Starring Patrick Stewart as Capt. Jean-Luc Picard, Jonathan Frakes as Cmdr. William Riker
Co-Starring Levar Burton as Lt. Cmdr. Geordie LaForge, Michael Dorn as Lieutenant Worf, Gates McFadden as Dr. Beverly Crusher, Marina Sirtis as Counselor Deanna Troi, Brent Spiner as Lt. Commander Data, Wil Wheaton as Ensign Wesley Crusher
Created by Gene Roddenberry
DVD Release Date: 3 September 2002
DVD List Price: $69.98
As noted in the insert pamphlet and discussed in the bonus content, the fourth season of TNG really created the heart of the series. Under the editorial direction of Michael Piller, the writing staff got away from the formulaic "alien of the week" structure and shifted the focus to the characters.
The season opens with the concluding half of "The Best of Both Worlds," which isn't just TNG's most important event, but perhaps the most pivotal moment in the course of the entire franchise. Captain Picard (Patrick Stewart) is taken captive by the Borg and involuntarily turned into one of them, his individuality suppressed and his knowledge exploited to decimate the Federation. An audacious rescue of Picard leads Riker to victory. The next episode, though, is not only the thesis of the season but for my money, TNG's most underrated episode. Fan lists of favorite episodes rarely include "Family," but they should. Picard goes home and begins to process his trauma amid conflict with his cantankerous brother, Robert.
Subsequent episodes spotlight Data (Brent Spiner) reuniting with his brother, Lore (Brent Spiner) to meet their creator/father, Dr. Noonien Soong (Brent Spiner) ("Brothers"); Riker tempted with a future in which he has a son ("Future Imperfect"); Troi (Marina Sirtis) once again trying to endure a visit from her overbearing mother, Lwaxana (Majel Barrett) ("Half Life"); and Wesley Crusher (Wil Wheaton) seeing a recorded message from his deceased father and later leaving the Enterprise (and the series) to attend Starfleet Academy ("Final Mission"). Chief O'Brien (Colm Meaney) becomes significantly more prominent in the middle of the season, marrying Keiko (Rosalind Chao) ("Data's Day") and appearing in more scenes than just running the transporter. The crew also encounters Ishara Yar, sister of their late comrade Tasha ("Legacy").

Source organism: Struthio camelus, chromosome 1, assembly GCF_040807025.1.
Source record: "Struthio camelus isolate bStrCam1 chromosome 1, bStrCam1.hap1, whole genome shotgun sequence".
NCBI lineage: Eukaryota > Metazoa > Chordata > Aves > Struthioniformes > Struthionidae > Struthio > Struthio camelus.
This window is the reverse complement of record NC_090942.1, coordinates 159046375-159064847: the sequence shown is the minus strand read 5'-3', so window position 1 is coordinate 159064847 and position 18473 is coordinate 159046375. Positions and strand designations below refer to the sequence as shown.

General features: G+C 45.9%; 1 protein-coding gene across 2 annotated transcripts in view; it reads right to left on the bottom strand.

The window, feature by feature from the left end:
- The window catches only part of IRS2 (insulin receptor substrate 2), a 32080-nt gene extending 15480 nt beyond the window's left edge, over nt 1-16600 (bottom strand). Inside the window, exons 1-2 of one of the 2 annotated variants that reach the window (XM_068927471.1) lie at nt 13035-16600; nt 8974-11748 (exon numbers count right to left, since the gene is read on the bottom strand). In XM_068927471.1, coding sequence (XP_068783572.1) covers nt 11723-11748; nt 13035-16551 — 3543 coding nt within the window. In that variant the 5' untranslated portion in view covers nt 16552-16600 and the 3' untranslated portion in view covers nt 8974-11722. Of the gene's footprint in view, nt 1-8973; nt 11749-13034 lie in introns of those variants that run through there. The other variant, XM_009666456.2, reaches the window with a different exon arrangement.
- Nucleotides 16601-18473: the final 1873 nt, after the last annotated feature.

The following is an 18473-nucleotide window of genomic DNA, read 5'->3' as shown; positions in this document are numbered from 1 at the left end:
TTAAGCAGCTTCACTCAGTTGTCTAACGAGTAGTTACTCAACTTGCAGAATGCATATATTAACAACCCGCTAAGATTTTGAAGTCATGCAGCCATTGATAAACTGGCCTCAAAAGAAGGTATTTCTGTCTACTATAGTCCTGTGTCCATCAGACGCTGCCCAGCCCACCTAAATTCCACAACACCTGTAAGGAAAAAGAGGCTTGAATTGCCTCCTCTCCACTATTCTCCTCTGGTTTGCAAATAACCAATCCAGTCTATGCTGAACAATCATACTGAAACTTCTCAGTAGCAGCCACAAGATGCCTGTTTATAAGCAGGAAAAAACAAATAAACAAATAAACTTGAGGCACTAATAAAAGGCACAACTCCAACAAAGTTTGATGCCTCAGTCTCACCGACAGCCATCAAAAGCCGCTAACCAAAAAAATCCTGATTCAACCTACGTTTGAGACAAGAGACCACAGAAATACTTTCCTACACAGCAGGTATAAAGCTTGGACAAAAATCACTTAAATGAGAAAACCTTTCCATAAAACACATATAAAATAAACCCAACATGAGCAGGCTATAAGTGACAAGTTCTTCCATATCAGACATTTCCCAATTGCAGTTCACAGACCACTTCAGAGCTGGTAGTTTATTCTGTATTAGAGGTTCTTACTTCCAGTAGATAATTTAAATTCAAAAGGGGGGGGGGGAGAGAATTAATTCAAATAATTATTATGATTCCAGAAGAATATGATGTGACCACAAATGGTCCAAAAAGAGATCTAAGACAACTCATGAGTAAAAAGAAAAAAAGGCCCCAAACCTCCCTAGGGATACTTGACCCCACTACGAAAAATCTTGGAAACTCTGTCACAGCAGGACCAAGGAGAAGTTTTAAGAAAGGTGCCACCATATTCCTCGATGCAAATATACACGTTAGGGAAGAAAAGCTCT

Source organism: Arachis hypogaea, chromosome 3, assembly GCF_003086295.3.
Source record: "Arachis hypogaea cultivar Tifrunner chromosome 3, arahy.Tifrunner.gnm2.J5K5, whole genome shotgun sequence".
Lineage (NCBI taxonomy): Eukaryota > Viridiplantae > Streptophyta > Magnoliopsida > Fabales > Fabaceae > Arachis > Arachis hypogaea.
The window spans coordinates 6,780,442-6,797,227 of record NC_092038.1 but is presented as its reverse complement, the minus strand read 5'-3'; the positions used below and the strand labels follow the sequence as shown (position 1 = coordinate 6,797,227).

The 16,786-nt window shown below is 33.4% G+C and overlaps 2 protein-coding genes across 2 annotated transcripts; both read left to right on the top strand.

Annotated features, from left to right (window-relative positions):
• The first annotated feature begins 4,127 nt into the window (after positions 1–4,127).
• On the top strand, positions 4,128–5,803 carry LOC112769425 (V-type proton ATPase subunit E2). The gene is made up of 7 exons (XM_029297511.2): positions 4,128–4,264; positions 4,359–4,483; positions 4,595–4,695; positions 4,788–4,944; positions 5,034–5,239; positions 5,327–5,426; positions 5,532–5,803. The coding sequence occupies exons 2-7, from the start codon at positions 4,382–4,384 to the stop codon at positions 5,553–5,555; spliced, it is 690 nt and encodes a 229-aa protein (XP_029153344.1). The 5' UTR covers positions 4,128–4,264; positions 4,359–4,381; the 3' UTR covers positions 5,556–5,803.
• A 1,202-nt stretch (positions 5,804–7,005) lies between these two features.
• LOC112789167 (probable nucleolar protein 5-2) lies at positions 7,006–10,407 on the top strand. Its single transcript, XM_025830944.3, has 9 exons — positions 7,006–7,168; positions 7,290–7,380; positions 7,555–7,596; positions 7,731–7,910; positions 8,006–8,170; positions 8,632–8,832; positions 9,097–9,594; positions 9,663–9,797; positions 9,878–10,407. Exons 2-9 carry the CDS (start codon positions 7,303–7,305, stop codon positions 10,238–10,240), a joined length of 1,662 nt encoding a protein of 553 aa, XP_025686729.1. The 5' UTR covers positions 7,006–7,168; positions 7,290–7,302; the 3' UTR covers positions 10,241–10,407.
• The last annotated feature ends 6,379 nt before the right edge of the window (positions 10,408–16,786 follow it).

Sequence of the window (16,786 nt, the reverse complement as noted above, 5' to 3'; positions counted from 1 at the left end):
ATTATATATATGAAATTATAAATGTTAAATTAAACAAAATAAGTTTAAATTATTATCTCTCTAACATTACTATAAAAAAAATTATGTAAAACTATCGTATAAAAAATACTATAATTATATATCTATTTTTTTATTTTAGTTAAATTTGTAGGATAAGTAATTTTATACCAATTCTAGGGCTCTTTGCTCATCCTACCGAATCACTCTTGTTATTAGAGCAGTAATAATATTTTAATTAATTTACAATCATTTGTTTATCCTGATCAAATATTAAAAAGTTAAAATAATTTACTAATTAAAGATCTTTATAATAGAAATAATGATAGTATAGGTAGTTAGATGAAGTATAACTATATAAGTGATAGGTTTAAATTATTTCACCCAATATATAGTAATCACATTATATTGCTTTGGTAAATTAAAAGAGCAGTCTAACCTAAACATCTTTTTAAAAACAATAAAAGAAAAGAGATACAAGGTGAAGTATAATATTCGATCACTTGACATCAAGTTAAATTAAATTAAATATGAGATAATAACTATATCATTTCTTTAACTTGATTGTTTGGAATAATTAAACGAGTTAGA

Two of the best episodes, "The Wounded" and "The Drumhead" have significantly more weight today than I think they had at the time they aired. Seeing them in the post-9/11, post-Bush world is a reminder that, as Jon Stewart noted, "If you don't stick to your values when they're being tested, they're not values. They're hobbies." TNG's morality could seem idealistic and at times, naive. I find these two episodes, though, terrific reminders that we're better as a people and as a society than we have allowed ourselves to be in the last ten years and I sincerely believe that we are capable of embracing the more tolerant and accepting views espoused in those two episodes. We need not bury our heads in the sand to avoid the poison of paranoia; we need not jump at shadows to remain vigilant.
It was an interesting season for me to revisit at this juncture of my life, as my own family is changing. There's the divorce, obviously. I'm adamant about continuing to be uncle to my niece and nephew regardless of the legal definition of our relationships; they're family regardless of anything else. My uncle is exploring the possibility of moving to Florida, and my cousin (with whom I am very close) is conflicted about whether she wants to go with him if he does. It was reaffirming to be reminded by the crew of the Enterprise that family isn't always obligatory, but that it can be chosen...and that it can overcome any challenges made by time and distance.
- "Data's Day"
- "The Wounded"
- "The Drumhead"